Cost of inequality in the United States is $23 trillion

According to a survey of four American economists, this is how much wealth the economy failed to create in the US alone between 1990 and 2019 because of inequality

HÉLVIO ROMERO/ESTADÃO CONTENTA study by four American economists indicates that, in a society where there is a lot of distance between rich and poor, everyone loses something

The opportunity for each person to participate in the economy according to one’s own skills and personal effort, it is at the base of any society, not only in Brazil but in most countries. Unfortunately, in most nations as well, there are structural barriers that interfere with this right for many. Even working and trying hard, people cannot get a fair return and this is the basis of one of the biggest problems of today: inequality. There is much debate about her reasons, but the debate so far has been somewhat restricted to winners and losers. That is, who gains the most from inequality, usually the richest, and who loses the most, usually the poorest. But a study of four American economists explains that this is not the case. In a society where there is a lot of distance between rich and poor, everyone loses something.

The total of $23 trillion, or $666 billion a year, is how much wealth the economy failed to create just in the USA between 1990 and 2019 because of the inequality, according to the authors of the survey, including Mary Daly, head of the Federal Reserve, the US central bank. The losses mainly affect minorities, such as blacks and Latinos, but also women. With less possibility of earnings, these groups invest less in themselves and seek less to qualify. As a result, there is a general drop in productivity and an increase in turnover among workers and, in the end, the economy as a whole grows less than it could.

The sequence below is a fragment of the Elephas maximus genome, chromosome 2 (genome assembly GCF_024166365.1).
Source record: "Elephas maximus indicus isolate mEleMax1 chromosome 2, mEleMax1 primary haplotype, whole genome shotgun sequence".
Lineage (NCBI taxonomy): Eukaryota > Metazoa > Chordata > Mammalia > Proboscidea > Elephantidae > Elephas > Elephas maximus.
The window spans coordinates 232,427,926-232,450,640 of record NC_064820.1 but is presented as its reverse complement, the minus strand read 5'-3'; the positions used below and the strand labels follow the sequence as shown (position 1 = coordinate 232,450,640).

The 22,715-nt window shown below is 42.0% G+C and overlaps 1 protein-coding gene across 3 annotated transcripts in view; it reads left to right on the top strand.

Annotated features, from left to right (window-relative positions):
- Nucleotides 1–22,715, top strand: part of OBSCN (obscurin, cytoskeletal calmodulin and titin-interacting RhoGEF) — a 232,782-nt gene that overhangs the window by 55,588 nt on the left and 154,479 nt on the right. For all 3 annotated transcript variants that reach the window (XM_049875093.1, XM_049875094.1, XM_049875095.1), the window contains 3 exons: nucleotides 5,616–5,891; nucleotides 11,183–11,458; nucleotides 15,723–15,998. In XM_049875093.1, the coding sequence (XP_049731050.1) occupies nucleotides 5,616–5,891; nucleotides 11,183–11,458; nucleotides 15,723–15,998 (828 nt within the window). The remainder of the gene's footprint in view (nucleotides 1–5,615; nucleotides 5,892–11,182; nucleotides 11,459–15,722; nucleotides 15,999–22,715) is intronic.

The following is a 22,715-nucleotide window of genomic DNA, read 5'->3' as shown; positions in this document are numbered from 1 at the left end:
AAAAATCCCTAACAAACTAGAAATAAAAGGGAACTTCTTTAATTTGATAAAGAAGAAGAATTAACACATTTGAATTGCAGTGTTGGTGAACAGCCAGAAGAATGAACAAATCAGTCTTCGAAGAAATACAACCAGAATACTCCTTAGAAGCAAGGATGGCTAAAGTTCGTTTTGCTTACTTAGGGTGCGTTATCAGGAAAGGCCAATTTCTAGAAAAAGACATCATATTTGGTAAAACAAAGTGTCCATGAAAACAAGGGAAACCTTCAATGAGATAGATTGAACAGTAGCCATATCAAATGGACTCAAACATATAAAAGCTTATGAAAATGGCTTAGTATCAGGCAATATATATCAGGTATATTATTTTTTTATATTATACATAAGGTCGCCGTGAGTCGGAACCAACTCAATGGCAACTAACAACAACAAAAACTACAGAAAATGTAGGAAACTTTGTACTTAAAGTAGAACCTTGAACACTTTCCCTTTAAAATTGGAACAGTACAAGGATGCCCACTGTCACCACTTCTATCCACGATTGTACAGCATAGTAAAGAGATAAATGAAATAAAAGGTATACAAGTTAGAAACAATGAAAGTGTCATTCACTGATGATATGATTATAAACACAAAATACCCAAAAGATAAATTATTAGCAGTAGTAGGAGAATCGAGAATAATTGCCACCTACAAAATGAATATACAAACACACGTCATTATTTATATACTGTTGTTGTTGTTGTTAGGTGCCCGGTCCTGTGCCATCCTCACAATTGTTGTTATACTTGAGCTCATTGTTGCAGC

Closing that GAP, raising wages to the average of what white men earn, according to the study, would lead to a 10% gain in earnings for American workers as a whole, and a gain of more than $1 trillion per year for the economy. One thing to note is that this average loss of $660 billion is smaller and accelerating. Today, the US economy is losing $1.1 trillion a year. The study emphasizes that this disparity is not necessarily intentional. That is, it is not necessarily the result of racism or other forms of discrimination. But that needs to be fought the same. Not only because it perpetuates an injustice and causes social unrest, but also because it hurts the economy. These conclusions are valid for any country where inequality is high, especially Brazil, one of the world’s champions of the problem.

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